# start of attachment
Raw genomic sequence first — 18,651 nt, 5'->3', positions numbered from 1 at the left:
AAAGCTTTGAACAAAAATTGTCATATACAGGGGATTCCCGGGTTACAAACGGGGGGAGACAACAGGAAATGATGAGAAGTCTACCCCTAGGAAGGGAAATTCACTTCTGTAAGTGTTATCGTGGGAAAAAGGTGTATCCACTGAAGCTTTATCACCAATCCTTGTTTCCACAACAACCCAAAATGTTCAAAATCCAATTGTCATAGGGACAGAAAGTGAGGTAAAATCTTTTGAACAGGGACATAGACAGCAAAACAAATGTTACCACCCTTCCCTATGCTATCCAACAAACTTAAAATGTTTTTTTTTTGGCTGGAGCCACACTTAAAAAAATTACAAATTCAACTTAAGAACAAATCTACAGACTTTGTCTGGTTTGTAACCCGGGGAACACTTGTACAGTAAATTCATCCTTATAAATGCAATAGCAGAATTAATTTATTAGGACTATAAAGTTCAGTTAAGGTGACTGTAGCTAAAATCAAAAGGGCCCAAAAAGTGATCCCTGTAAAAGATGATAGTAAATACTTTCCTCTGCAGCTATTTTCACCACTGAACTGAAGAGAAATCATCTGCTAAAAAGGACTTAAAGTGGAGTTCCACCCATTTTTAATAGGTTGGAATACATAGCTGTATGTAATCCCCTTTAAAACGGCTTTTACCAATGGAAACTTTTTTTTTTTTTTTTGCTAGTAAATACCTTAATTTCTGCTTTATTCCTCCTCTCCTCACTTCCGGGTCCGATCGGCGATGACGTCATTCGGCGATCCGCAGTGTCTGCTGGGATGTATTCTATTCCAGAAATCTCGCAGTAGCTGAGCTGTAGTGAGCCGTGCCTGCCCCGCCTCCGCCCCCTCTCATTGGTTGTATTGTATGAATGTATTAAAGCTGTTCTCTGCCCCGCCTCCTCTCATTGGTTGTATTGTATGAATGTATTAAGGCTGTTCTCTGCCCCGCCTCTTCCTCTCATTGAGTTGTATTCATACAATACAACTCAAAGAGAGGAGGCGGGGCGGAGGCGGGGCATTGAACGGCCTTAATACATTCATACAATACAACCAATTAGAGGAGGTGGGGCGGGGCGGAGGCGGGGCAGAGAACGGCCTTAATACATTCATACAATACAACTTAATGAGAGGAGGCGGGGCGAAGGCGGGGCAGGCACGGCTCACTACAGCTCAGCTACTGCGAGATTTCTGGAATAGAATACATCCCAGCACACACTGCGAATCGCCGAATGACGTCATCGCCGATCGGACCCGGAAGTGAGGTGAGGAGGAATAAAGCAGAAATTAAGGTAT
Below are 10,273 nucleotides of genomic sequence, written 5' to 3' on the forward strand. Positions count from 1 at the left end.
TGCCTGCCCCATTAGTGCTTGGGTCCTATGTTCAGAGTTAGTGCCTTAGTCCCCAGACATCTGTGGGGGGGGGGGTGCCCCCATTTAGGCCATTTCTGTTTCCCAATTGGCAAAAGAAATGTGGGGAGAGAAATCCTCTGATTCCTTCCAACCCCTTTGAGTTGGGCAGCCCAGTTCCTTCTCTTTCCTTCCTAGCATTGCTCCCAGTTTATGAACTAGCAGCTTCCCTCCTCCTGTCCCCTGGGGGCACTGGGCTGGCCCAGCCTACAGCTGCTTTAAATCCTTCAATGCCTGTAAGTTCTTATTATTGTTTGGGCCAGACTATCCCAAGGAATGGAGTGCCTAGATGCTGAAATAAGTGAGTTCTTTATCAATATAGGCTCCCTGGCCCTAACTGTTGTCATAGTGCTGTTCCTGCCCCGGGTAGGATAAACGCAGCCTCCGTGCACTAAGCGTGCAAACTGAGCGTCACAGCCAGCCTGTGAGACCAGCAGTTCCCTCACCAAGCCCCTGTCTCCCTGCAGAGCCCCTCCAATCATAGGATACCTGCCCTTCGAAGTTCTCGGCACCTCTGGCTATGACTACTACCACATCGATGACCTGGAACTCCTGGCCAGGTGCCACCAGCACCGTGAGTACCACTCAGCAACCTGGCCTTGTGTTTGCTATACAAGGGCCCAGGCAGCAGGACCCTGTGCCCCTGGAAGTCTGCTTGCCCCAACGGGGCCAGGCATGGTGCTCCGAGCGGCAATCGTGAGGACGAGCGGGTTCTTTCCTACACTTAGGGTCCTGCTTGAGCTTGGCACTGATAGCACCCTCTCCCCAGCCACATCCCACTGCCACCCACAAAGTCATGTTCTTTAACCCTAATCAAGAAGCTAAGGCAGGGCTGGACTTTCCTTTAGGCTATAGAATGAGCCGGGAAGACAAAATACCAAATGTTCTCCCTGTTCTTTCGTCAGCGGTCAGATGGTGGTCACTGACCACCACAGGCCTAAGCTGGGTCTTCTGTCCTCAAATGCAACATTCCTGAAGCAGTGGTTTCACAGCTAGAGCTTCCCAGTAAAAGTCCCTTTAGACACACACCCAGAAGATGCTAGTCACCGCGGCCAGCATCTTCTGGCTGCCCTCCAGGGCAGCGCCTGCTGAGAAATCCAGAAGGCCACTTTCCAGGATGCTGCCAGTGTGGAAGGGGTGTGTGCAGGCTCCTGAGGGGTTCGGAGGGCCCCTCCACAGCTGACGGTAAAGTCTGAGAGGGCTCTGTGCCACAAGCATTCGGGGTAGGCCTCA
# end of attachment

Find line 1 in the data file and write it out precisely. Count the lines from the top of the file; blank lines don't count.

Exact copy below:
Raw genomic sequence first — 18,651 nt, 5'->3', positions numbered from 1 at the left: